Naruse continued to direct for most of the 1960s, his final film being Midaregumo (Scattered Clouds), released in 1967, an acclaimed drama about a young widow forced by circumstances to work as a maid in a Japanese inn owned by relatives in Hokkaido. He died on July 2, 1969, at the age of 63. In 37 years of directing, he had made a phenomenal 87 films. Through all those decades, he had maintained a consistent personal vision in most of his work. However, he had modified his cinematic approach since his earliest films. Whereas in many of his silents, he had experimented with a wide variety of techniques, in his talkies, he opted for a more subdued visual style. He now limited camera movement and avoided unusual camera angles and rapid montage in order to place full emphasis on the facial expressions and gestures of the actor. His aversion to shooting on location also intensified his focus on intimate dramas played out in a lifelike manner on the studio sets. Hideko Takamine, who gave so many extraordinary performances for him, said that, before shooting, he would go over the script with her and eliminate dialogue if a look or a gesture could convey the emotion more effectively. As a result, during filming, there was no need for them to speak to each other.
In the years since his death, Naruse’s reputation has continued to grow with retrospectives of his work, and many now recognize him as one of the supreme masters of world cinema. But as with other great artists, Naruse has suffered from oversimplification and reductionism. Too often, his philosophy has been characterized as one of almost unrelieved gloom, a pessimism tending toward nihilism in its despair. Such an assessment is too sweeping and even misleading. Naruse, after all, successfully directed many comedies and often incorporated scenes with humor and gentle charm in his most highly dramatic works. While Naruse’s vision is most often tragic and skeptic in its unsparing view of human limitations when confronting an inequitable social order, he never succumbs to cynicism. For all the unhappy family relations shown in his films, he continually presents his protagonists motivated by love and kindness, characters with an innate dignity and nobility. Never interested in politics or easy solutions, Naruse projected in his films social criticism that is ultimately far more penetrating than strict adherence to any particular ideology. For example, his arraignment of a male dominated society repressing women can be applied to many other societies besides the Japan of his time. But while Naruse’s heroines are continually defeated in life, their defiant refusal to give up--their vow to go on fighting--gives his films a kind of affirmation of the human spirit. Expressing a rich compassion for his characters wrestling with fate, Mikio Naruse achieved greatness through his creation of works of art that possess lyricism and universal relevance.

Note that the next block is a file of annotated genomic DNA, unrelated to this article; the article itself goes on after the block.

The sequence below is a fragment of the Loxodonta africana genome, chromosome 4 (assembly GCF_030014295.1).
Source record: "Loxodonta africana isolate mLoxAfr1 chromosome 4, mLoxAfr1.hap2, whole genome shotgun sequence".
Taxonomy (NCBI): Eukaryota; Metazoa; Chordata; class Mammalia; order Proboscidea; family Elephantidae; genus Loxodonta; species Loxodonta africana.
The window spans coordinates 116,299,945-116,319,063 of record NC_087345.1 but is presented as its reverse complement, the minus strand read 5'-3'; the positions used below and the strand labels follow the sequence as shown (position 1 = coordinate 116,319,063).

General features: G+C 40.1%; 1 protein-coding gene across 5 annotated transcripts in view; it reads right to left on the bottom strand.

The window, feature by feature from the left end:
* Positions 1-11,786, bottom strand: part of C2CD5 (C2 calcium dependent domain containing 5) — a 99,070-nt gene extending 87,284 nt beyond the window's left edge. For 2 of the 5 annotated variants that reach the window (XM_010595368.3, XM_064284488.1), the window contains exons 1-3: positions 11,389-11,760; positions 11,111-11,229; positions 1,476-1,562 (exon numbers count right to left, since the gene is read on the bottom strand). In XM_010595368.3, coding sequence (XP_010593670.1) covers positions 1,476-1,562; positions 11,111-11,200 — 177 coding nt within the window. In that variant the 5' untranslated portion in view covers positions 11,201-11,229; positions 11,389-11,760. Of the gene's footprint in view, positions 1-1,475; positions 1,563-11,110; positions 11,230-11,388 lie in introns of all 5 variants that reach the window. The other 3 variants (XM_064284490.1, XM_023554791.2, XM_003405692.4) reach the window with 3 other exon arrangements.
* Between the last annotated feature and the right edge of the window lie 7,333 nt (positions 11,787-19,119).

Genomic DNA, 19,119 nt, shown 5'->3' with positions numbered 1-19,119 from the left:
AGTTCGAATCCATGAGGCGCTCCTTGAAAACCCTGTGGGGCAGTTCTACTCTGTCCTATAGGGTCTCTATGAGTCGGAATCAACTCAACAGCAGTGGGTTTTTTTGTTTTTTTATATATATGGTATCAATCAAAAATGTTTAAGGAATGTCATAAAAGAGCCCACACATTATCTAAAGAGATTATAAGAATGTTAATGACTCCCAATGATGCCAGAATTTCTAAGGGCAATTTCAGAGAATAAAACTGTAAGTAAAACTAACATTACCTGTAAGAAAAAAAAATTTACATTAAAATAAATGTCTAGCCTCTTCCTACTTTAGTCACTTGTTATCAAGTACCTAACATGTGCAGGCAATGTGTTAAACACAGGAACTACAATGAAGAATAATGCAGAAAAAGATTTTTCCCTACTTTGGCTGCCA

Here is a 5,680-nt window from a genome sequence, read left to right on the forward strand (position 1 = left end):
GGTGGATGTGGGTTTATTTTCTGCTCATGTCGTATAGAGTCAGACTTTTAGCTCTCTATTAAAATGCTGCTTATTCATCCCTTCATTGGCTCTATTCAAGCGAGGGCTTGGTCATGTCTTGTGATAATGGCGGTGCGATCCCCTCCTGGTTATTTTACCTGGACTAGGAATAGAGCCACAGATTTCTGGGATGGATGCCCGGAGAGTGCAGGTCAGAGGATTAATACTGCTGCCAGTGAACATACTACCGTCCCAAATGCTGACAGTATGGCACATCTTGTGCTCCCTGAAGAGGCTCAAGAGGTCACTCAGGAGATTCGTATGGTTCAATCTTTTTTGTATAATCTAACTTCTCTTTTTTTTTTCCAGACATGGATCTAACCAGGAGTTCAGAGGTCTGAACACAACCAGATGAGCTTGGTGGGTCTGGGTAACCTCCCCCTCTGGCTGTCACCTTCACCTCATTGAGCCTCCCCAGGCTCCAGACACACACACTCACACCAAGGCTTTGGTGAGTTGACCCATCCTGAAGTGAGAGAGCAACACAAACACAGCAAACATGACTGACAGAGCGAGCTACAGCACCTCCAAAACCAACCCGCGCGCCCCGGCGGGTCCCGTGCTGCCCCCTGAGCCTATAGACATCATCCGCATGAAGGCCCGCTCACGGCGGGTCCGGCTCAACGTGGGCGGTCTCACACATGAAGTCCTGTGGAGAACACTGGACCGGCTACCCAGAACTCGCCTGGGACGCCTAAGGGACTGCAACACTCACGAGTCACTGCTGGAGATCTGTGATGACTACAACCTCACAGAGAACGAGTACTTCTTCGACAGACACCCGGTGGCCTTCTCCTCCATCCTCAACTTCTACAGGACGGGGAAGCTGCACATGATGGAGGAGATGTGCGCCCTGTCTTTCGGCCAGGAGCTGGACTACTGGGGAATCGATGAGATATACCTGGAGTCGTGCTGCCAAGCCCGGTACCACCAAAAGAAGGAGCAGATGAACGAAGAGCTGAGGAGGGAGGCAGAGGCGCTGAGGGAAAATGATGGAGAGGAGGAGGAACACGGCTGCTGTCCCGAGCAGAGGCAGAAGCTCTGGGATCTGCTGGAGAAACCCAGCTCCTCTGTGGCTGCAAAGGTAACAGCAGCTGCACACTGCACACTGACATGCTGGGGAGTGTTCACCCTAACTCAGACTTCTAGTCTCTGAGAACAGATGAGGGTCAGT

REFERENCES: Donald Richie and Joseph L. Anderson, The Japanese Film:
Art and Industry (Rutland, VT: Charles E. Tuttle, 1959); Donald Richie,
Cinema (Garden City, NY: Doubleday, 1971); Audie Bock,
Film Directors (Tokyo: Kodansha International Ltd., 1978); Noel Burch,
the Distant Observer (Berkeley: The University of California Press,
1977); Georges Sadoul, Dictionary of Films (Berkeley: The University
of California Press, 1972); William M. Drew, "Yogoto no Yume
Dreams--Mikio Naruse’s Silent Masterpiece."
An article analyzing the work of Mikio Naruse:
An article on several of Naruse's later films:
A commentary on a current Naruse project:
Copyright © 2002 by William M. Drew. All rights reserved.
This site is intended for educational purposes
[home | top of the page]